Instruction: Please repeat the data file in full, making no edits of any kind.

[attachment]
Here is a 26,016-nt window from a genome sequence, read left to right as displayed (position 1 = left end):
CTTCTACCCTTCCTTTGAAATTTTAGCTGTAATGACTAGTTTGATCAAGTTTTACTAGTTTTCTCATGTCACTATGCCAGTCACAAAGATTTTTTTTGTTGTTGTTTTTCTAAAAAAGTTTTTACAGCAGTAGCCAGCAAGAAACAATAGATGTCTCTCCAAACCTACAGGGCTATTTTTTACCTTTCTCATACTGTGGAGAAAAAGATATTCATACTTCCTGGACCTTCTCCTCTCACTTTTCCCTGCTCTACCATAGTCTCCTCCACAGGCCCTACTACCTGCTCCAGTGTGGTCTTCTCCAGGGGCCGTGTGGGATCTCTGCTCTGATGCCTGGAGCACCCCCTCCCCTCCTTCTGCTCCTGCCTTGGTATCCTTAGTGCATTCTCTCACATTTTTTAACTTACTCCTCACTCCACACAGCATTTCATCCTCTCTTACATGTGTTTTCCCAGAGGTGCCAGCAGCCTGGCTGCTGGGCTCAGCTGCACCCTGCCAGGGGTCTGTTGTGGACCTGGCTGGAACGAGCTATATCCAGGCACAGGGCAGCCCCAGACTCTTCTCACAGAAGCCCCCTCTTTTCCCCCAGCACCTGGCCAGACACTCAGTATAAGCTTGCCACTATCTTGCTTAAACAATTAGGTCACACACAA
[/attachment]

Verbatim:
Here is a 26,016-nt window from a genome sequence, read left to right as displayed (position 1 = left end):
CTTCTACCCTTCCTTTGAAATTTTAGCTGTAATGACTAGTTTGATCAAGTTTTACTAGTTTTCTCATGTCACTATGCCAGTCACAAAGATTTTTTTTGTTGTTGTTTTTCTAAAAAAGTTTTTACAGCAGTAGCCAGCAAGAAACAATAGATGTCTCTCCAAACCTACAGGGCTATTTTTTACCTTTCTCATACTGTGGAGAAAAAGATATTCATACTTCCTGGACCTTCTCCTCTCACTTTTCCCTGCTCTACCATAGTCTCCTCCACAGGCCCTACTACCTGCTCCAGTGTGGTCTTCTCCAGGGGCCGTGTGGGATCTCTGCTCTGATGCCTGGAGCACCCCCTCCCCTCCTTCTGCTCCTGCCTTGGTATCCTTAGTGCATTCTCTCACATTTTTTAACTTACTCCTCACTCCACACAGCATTTCATCCTCTCTTACATGTGTTTTCCCAGAGGTGCCAGCAGCCTGGCTGCTGGGCTCAGCTGCACCCTGCCAGGGGTCTGTTGTGGACCTGGCTGGAACGAGCTATATCCAGGCACAGGGCAGCCCCAGACTCTTCTCACAGAAGCCCCCTCTTTTCCCCCAGCACCTGGCCAGACACTCAGTATAAGCTTGCCACTATCTTGCTTAAACAATTAGGTCACACACAA